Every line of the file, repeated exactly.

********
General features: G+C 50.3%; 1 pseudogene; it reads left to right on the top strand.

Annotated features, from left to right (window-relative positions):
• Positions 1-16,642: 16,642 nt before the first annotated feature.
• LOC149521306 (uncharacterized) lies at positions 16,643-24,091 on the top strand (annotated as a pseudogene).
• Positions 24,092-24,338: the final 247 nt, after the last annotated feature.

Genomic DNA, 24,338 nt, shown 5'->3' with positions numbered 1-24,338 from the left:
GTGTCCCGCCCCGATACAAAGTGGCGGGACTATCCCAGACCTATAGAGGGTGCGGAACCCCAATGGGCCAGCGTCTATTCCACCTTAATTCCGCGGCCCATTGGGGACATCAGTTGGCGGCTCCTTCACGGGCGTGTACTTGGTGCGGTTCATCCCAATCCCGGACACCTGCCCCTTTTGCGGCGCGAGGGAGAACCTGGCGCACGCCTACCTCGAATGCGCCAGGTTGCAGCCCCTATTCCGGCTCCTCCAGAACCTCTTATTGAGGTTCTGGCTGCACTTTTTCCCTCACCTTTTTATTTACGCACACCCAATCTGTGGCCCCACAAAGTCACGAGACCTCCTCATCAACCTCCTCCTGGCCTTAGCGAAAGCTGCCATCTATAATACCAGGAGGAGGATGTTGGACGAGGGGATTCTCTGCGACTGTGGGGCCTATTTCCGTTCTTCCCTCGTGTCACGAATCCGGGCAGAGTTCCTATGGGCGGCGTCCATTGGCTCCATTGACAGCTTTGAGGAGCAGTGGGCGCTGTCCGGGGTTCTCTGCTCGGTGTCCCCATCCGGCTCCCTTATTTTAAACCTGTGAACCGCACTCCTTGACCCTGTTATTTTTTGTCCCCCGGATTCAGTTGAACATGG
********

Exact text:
General features: G+C 50.3%; 1 pseudogene; it reads left to right on the top strand.

Annotated features, from left to right (window-relative positions):
• Positions 1-16,642: 16,642 nt before the first annotated feature.
• LOC149521306 (uncharacterized) lies at positions 16,643-24,091 on the top strand (annotated as a pseudogene).
• Positions 24,092-24,338: the final 247 nt, after the last annotated feature.

Genomic DNA, 24,338 nt, shown 5'->3' with positions numbered 1-24,338 from the left:
GTGTCCCGCCCCGATACAAAGTGGCGGGACTATCCCAGACCTATAGAGGGTGCGGAACCCCAATGGGCCAGCGTCTATTCCACCTTAATTCCGCGGCCCATTGGGGACATCAGTTGGCGGCTCCTTCACGGGCGTGTACTTGGTGCGGTTCATCCCAATCCCGGACACCTGCCCCTTTTGCGGCGCGAGGGAGAACCTGGCGCACGCCTACCTCGAATGCGCCAGGTTGCAGCCCCTATTCCGGCTCCTCCAGAACCTCTTATTGAGGTTCTGGCTGCACTTTTTCCCTCACCTTTTTATTTACGCACACCCAATCTGTGGCCCCACAAAGTCACGAGACCTCCTCATCAACCTCCTCCTGGCCTTAGCGAAAGCTGCCATCTATAATACCAGGAGGAGGATGTTGGACGAGGGGATTCTCTGCGACTGTGGGGCCTATTTCCGTTCTTCCCTCGTGTCACGAATCCGGGCAGAGTTCCTATGGGCGGCGTCCATTGGCTCCATTGACAGCTTTGAGGAGCAGTGGGCGCTGTCCGGGGTTCTCTGCTCGGTGTCCCCATCCGGCTCCCTTATTTTAAACCTGTGAACCGCACTCCTTGACCCTGTTATTTTTTGTCCCCCGGATTCAGTTGAACATGG